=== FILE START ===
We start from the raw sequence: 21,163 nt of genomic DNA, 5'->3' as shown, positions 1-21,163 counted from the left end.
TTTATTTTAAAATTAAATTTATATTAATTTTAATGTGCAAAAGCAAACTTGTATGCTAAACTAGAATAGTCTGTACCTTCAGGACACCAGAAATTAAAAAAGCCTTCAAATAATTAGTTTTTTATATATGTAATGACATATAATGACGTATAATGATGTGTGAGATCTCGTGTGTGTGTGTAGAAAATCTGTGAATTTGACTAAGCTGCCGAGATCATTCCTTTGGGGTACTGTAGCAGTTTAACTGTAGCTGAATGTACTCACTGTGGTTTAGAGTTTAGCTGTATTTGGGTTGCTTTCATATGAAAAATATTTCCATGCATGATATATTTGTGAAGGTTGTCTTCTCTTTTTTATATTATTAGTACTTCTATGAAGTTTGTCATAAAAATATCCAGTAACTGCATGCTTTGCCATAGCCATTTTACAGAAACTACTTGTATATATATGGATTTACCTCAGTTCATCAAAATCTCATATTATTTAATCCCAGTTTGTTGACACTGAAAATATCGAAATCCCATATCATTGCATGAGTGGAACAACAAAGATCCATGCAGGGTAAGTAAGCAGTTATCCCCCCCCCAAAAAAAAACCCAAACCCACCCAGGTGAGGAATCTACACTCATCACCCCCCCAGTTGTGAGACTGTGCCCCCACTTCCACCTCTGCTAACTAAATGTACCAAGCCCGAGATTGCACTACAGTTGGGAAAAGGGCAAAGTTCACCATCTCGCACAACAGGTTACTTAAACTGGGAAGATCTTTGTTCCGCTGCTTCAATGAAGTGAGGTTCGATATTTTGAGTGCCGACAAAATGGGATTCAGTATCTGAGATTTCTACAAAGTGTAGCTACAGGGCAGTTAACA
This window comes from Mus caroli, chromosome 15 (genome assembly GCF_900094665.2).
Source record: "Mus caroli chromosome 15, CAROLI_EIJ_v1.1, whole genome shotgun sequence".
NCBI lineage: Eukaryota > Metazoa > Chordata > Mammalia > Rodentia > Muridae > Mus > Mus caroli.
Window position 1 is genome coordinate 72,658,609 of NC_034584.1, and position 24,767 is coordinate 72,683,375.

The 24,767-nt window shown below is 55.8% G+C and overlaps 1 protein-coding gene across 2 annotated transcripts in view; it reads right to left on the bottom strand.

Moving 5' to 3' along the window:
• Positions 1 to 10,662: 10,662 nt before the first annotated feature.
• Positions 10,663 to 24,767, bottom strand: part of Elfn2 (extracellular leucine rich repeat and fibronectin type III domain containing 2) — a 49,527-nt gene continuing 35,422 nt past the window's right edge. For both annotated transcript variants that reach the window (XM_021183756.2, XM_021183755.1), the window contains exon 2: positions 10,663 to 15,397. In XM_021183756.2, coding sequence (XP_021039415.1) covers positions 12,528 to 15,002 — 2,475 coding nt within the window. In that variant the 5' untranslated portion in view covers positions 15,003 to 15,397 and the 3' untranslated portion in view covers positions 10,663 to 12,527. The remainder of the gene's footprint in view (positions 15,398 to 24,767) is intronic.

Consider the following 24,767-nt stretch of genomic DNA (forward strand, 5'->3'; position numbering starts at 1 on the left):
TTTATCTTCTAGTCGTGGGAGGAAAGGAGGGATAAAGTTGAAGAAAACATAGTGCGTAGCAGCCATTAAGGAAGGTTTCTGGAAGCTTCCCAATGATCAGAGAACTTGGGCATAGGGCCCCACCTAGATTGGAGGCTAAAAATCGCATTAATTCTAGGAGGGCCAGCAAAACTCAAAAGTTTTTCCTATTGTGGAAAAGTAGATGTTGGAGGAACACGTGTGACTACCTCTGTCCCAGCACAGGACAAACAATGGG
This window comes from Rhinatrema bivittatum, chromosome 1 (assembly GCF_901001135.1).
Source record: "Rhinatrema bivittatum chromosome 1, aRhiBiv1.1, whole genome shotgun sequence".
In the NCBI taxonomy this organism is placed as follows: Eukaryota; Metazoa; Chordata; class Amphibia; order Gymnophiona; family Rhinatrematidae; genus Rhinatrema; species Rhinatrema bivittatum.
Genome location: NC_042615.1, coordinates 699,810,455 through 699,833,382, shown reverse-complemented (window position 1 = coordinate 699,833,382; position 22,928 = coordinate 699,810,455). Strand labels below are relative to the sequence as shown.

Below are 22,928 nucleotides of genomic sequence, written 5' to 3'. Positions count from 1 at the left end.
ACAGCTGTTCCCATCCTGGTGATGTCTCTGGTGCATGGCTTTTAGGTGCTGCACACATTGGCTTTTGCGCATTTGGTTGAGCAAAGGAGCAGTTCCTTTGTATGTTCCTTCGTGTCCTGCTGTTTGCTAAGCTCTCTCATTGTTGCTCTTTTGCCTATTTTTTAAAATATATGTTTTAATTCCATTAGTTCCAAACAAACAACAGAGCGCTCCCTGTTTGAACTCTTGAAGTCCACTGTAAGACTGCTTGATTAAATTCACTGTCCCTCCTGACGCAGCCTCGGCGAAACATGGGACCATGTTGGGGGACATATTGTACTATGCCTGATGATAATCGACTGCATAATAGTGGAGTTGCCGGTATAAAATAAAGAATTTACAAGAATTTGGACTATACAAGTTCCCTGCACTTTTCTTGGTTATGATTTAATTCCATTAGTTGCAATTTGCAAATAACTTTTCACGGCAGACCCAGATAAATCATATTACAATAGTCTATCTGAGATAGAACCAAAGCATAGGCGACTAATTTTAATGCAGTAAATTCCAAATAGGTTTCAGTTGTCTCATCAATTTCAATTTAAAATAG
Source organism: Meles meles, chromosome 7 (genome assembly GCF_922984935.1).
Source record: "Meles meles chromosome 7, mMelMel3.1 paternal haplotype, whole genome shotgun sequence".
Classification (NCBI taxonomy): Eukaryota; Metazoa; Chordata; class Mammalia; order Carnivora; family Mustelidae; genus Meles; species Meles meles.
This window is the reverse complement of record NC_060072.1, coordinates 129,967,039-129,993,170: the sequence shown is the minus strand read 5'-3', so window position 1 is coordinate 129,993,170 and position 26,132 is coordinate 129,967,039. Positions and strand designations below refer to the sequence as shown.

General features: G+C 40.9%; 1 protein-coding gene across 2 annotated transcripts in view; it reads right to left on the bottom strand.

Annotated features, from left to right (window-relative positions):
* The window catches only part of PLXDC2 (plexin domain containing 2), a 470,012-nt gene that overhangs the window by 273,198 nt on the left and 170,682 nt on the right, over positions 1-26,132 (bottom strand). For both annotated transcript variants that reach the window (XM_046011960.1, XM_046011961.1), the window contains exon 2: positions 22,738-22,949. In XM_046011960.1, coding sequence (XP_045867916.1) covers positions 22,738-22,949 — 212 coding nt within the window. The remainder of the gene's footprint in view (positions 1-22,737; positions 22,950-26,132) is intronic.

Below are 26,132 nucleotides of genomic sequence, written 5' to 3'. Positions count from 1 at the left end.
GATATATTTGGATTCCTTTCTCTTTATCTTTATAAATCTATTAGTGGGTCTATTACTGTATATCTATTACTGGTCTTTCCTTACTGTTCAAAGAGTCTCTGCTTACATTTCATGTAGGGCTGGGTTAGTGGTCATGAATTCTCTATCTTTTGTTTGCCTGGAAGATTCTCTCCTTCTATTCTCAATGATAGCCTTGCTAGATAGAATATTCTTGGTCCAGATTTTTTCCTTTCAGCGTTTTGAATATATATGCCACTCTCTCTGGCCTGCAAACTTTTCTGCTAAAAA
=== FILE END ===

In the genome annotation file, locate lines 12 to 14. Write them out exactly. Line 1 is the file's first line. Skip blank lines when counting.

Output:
TTTATCTTCTAGTCGTGGGAGGAAAGGAGGGATAAAGTTGAAGAAAACATAGTGCGTAGCAGCCATTAAGGAAGGTTTCTGGAAGCTTCCCAATGATCAGAGAACTTGGGCATAGGGCCCCACCTAGATTGGAGGCTAAAAATCGCATTAATTCTAGGAGGGCCAGCAAAACTCAAAAGTTTTTCCTATTGTGGAAAAGTAGATGTTGGAGGAACACGTGTGACTACCTCTGTCCCAGCACAGGACAAACAATGGG
This window comes from Rhinatrema bivittatum, chromosome 1 (assembly GCF_901001135.1).
Source record: "Rhinatrema bivittatum chromosome 1, aRhiBiv1.1, whole genome shotgun sequence".